When I started out on DeviantArt, I used to be one of those artists that thought I could never do art properly.
I'll start saying that I spend most of my childhood getting only little encouragement.
My parents were, like many other parents, convinced that art wasn't that much of a useful skill since it's nearly impossible to earn money with -- and would've liked it if I spend my time doing something more useful instead. At school I was that pathetic kid without friends. Creative, yet very introverted. The one that gets bullied in the schoolyard. Needless to say; it was rare to find people saying something nice about me, and it was even more rare to find someone actually encouraging me.
Back then, I used to believe that I was alone. I initially signed up to DeviantArt to find people with similar interests. But it happened to change my mind along the way. When I came into contact with other artists, I came to realize that there were in fact many people just like me. People that didn't have a great time at school, or had their parents giving them a hard time because they believed art was a bad career choice. People struggling with their confidence because they were well aware they weren't as good at the pro's out here, but just didn't know how to get better.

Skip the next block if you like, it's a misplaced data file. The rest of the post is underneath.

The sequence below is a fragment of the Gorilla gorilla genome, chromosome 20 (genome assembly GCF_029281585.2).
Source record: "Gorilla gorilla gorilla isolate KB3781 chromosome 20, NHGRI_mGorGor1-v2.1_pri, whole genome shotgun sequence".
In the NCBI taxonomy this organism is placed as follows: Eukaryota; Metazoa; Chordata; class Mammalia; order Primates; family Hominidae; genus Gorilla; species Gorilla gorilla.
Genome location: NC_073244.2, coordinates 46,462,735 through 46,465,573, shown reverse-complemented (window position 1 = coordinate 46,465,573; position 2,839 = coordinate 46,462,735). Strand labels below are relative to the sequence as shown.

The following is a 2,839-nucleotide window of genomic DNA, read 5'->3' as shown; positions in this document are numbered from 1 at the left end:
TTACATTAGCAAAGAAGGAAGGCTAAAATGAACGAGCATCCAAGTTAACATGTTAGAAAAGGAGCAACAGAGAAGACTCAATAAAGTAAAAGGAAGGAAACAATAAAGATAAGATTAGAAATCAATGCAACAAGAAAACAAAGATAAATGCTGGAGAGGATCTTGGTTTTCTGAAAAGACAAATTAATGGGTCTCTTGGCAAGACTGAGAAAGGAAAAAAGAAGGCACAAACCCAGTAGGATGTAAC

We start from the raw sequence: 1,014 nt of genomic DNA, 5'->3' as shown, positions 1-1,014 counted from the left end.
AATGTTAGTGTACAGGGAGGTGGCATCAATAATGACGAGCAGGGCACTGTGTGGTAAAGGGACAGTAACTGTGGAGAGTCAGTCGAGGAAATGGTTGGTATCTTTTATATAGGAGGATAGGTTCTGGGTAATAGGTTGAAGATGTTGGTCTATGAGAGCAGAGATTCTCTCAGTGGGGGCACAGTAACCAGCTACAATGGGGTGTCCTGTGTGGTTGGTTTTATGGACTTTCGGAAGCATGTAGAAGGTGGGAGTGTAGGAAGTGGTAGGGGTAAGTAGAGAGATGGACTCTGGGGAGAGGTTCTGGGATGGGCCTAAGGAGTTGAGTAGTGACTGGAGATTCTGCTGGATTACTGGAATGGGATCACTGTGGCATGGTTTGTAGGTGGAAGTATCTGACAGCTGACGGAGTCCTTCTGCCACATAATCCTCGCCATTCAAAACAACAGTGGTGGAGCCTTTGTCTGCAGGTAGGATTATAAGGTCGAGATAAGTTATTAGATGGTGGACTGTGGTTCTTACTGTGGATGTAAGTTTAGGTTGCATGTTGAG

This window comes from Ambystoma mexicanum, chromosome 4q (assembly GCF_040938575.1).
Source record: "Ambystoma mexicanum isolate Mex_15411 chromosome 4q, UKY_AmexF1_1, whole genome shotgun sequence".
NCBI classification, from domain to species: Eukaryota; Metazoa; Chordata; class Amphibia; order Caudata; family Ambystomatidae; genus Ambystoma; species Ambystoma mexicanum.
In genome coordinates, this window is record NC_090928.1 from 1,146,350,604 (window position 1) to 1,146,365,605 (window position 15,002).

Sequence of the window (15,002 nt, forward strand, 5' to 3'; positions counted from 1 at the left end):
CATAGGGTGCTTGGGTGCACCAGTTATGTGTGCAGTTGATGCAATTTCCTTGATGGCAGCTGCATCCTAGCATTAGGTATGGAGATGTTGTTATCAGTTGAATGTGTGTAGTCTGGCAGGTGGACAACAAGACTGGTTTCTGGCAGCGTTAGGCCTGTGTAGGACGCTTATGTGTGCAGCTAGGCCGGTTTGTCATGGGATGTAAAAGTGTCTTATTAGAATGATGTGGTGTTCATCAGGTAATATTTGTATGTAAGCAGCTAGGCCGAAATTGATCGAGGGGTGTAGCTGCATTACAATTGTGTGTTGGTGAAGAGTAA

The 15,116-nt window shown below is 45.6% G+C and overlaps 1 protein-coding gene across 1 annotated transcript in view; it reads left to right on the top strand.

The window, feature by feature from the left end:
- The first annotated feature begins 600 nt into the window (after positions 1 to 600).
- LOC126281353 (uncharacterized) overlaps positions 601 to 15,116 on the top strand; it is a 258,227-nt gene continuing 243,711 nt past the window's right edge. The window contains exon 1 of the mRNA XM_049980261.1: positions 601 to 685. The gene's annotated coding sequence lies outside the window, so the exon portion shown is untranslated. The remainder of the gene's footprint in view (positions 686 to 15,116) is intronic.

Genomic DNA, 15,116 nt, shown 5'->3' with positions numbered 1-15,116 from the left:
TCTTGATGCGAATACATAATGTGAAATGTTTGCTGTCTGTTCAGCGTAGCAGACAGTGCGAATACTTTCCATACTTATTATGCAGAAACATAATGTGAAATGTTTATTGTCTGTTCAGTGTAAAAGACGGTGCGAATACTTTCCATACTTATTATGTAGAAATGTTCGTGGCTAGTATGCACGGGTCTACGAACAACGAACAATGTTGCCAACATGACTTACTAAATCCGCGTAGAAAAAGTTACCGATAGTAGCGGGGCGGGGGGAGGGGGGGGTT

Starting out with things is hard -- even harder when you have little to no confidence to build on.
I've been there. I had my idols that I looked up to. But, sadly, most of them were so grand and impressive that they almost seemed inhuman to me. As if they never had anything other than impressive talent or massive popularity, and it came to them naturally. And like probably many others that didn't overflow with confidence at that time; I felt too intimidated to even talk to them. Yet I kept feeling disappointed over the fact that such a 'great person' would probably never notice me, let alone reply to my messages.
Yes, a lot of mixed feelings here -- yet I noticed it's a very common feeling around here.
I wished that, when I started my journey on DeviantArt in 2007, just one of those well-known artists would have replied to my messages. Nothing special. Just being honest about their talent. That skills don't come overnight. That the road towards it is far from easy, but that we should just be stubborn and never give up. Because back then, I was in need of encouragement -- just like many other beginners are. And such a thing would most certainly have pushed me forward.
But just like many others, I never got a response back. And I felt unworthy.
You know what the weird thing is... once people have acquired something, they make it seem so damned easy for other people to get there. While, as a matter of fact, it's not easy at all. Getting good at something is a rocky road full of hard work, being swayed between emotions, dealing with both peer pressure and self-doubt, and finding creative solutions to deal with all kinds of limitations that come up along the way. I now realize that neither of us are born with the magical talent to draw or write. We all worked for it. And we're all the same.
People tend to forget that a lot.